Studying and school-work on Good Friday?


#1

I’m a law student and I generally abstain from all schoolwork on Sunday and any Holy Day. Is the same kind of observance proper for the Easter Triduum, especially Good Friday and Holy Saturday? Neither are Holy Days of obligation, so I don’t know what is best. I know that they are both highly penitential, and I intend on, of course, fasting, attending Mass/Communion, doing plenty of prayer, abstaining from most “fun” things that might make up my day, etc., but I also have a tremendous amount of schoolwork to do and, of course, get virtually zero “enjoyment” out of it all.

Any thoughts?


#2

My thoughts: don't be scrupulous.


#3

[quote="Colorad007, post:1, topic:320659"]
I'm a law student and I generally abstain from all schoolwork on Sunday and any Holy Day. Is the same kind of observance proper for the Easter Triduum, especially Good Friday and Holy Saturday? Neither are Holy Days of obligation, so I don't know what is best. I know that they are both highly penitential, and I intend on, of course, fasting, attending Mass/Communion, doing plenty of prayer, abstaining from most "fun" things that might make up my day, etc., but I also have a tremendous amount of schoolwork to do and, of course, get virtually zero "enjoyment" out of it all.

Any thoughts?

[/quote]

Study does not comprise the sort of servile work that is to be avoided on Sundays and Holy Days, being neither paid nor manual labour. Besides which, as a lawyer myself, I know how precious every extra minute spent studying can be for a law student.

Besides which, Good Friday is not even a Holy Day of Obligation. You are permitted to work just as you would on any weekday and not obliged to attend liturgy or sacrifice anything out of the ordinary beyond the required fast and abstinence.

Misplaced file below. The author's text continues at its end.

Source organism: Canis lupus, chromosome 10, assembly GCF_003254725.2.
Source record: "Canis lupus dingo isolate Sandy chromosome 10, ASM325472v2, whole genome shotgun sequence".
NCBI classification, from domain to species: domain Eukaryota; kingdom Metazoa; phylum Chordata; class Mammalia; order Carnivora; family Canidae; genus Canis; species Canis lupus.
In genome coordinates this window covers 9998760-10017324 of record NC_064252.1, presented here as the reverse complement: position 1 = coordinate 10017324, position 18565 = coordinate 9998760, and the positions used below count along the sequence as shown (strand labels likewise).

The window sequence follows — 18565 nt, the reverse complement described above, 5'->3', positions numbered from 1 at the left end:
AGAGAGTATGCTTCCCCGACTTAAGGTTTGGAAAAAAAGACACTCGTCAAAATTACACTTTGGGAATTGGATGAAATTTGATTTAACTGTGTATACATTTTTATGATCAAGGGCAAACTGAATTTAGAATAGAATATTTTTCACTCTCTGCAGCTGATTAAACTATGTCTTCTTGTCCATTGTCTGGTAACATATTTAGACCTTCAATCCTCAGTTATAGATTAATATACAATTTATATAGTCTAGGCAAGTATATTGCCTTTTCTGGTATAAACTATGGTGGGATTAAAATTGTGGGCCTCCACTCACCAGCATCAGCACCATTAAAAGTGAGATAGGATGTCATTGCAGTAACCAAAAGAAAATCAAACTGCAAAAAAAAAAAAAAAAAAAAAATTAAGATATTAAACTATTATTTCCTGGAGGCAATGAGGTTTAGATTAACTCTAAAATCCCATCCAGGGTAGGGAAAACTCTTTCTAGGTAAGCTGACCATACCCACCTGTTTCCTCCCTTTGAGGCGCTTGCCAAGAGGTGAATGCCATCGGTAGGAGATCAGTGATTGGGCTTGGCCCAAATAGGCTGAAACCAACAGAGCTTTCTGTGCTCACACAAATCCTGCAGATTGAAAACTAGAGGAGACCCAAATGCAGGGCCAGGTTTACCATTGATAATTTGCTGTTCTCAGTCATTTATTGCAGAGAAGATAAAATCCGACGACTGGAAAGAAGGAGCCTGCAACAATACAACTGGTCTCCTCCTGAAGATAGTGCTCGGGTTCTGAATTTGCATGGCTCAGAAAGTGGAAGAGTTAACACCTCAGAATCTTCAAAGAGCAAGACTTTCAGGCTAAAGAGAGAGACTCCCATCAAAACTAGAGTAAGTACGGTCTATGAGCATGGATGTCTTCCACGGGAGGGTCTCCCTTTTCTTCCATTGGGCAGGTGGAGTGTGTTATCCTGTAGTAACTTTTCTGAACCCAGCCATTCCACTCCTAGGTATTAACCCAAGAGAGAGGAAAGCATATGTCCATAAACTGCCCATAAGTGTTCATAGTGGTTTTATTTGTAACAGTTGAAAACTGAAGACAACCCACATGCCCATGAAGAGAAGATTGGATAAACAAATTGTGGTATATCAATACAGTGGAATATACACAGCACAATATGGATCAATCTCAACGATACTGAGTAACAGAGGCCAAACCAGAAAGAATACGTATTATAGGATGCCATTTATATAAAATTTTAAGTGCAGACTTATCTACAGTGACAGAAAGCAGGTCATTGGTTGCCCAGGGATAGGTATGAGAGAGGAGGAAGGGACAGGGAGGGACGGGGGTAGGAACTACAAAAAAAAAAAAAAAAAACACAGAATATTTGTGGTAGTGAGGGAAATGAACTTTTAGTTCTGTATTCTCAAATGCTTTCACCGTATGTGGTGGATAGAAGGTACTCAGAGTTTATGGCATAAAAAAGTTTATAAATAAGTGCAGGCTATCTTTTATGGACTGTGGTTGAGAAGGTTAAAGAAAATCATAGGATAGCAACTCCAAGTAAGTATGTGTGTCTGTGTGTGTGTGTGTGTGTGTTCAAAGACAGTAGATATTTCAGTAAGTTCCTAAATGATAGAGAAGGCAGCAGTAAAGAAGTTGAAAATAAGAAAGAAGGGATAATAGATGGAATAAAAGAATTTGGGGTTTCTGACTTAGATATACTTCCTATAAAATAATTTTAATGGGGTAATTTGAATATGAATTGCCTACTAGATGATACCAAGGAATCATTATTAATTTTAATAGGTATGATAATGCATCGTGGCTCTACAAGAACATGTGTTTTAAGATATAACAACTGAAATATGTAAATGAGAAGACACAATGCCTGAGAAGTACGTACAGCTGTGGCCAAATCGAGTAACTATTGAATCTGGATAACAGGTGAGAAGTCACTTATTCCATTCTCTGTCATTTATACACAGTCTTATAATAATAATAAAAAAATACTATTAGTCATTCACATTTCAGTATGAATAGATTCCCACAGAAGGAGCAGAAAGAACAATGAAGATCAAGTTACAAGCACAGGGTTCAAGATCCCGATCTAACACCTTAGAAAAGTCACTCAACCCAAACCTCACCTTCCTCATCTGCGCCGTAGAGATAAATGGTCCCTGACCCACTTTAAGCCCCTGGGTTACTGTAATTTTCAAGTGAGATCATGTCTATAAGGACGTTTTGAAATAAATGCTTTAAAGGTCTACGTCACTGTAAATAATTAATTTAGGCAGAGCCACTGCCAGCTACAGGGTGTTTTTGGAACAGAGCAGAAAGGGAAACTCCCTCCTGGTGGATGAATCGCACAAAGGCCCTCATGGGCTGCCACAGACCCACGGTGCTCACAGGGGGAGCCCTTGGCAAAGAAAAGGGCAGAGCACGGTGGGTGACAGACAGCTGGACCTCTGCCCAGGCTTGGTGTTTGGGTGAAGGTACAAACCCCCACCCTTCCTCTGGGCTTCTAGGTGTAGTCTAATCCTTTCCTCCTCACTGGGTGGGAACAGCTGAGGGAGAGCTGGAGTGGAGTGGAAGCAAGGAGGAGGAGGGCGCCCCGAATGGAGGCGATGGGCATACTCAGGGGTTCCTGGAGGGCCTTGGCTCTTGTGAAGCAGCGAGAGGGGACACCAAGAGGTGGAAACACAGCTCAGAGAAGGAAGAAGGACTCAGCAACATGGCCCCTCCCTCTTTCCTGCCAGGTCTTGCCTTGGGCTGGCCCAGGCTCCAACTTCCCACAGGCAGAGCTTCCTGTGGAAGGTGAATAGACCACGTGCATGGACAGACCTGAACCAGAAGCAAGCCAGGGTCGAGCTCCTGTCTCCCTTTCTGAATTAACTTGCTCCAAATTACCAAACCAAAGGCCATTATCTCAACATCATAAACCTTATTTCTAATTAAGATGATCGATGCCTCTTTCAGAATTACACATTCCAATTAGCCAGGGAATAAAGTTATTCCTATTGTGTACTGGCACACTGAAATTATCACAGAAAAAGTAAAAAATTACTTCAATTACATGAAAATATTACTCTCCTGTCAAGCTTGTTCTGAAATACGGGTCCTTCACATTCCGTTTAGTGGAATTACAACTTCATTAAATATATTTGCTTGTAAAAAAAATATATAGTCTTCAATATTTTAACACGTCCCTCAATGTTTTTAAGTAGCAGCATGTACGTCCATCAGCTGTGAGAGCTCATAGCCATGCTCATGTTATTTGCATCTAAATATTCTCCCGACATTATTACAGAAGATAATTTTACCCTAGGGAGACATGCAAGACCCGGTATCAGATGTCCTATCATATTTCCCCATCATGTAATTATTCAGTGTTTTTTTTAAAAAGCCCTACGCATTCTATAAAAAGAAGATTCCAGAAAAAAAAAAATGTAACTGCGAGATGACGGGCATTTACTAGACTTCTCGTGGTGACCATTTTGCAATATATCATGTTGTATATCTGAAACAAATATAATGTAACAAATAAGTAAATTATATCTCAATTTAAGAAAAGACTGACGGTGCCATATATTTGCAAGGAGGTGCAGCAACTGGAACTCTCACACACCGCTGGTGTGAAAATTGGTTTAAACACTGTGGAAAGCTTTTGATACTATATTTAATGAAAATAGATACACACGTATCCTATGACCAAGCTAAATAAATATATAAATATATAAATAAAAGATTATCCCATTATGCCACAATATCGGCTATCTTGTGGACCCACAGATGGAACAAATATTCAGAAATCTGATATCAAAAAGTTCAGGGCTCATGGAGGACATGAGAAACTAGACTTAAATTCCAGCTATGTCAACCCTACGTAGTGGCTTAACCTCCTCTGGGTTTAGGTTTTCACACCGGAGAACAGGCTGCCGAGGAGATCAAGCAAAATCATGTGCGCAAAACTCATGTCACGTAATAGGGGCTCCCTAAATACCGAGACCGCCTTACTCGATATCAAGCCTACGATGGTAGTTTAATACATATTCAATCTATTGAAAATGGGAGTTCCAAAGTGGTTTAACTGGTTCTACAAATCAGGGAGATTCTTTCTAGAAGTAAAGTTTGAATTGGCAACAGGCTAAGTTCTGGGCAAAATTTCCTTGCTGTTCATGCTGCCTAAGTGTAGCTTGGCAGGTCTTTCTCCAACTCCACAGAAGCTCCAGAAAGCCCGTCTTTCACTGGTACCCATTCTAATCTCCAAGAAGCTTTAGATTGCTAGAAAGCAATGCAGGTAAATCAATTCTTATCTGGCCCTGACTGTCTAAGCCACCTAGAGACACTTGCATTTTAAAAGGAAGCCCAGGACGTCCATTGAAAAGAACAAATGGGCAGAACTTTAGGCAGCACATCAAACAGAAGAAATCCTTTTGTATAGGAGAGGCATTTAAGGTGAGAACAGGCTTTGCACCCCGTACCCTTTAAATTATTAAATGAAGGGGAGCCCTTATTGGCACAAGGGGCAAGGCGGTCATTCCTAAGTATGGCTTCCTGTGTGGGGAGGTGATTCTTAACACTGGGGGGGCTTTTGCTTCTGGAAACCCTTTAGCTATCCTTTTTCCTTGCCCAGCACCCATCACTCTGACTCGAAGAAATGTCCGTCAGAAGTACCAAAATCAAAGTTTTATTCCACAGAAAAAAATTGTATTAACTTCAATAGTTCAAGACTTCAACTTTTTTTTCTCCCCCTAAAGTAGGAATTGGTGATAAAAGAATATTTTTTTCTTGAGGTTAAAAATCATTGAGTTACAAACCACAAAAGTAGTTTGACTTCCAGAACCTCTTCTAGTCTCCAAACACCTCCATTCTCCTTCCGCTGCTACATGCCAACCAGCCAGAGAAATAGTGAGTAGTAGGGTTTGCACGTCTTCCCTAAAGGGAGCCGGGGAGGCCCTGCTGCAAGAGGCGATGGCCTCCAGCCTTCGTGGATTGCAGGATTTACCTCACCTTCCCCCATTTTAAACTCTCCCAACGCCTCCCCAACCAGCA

Having said all this, if you can make up the time on other days, I am all in favour of not studying on Good Friday.


#4

Listen to the prior respondents. They know of what they tell you. Please do not use the Easter tritium as an excuse not to study and then feel sanctified about it.
That type of arrogence in itself is a sin! So, pay attention to your studies as usual. It will pay big dividends, bot spiritual as well as temporal in the long run.


#5

Does it really matter? What were some of Jesus' thoughts re: the particulars of what constituted forbidden actions ("work") on holy days?


#6

Well, look at it this way. On Sundays and Holy Days we should abstain from unnecessary work. But the key there is "unnecessary". Some people are required to work on Sundays, such as doctors and nurses or people who must plow the roads after a big snowstorm. Likewise, a wife and mother must cook for her family, and if she suddenly realizes everyone is out of socks, she'd better do a load of laundry. If you have a big test on Monday but you didn't have time to study on Saturday b/c you had to babysit your younger siblings so your mother could take your grandmother to the hospital, then I'd say you'd better study on Sunday or you may fail your test and fail your class! As for Good Friday, I kind of feel like it's a day, not necessarily of rest, but of penance. We're already fasting, so I think it's good to do other things along that same vein. For instance, it wouldn't be a good day to go to the movies or have a party or go shopping. Ordinary work and study would be appropriate in my opinion. After all, there is nothing pleasurable about studying or doing school work! And of course it should be a day in which you observe the Lord's passion in some way--through church services or prayer or scripture reading.


#7

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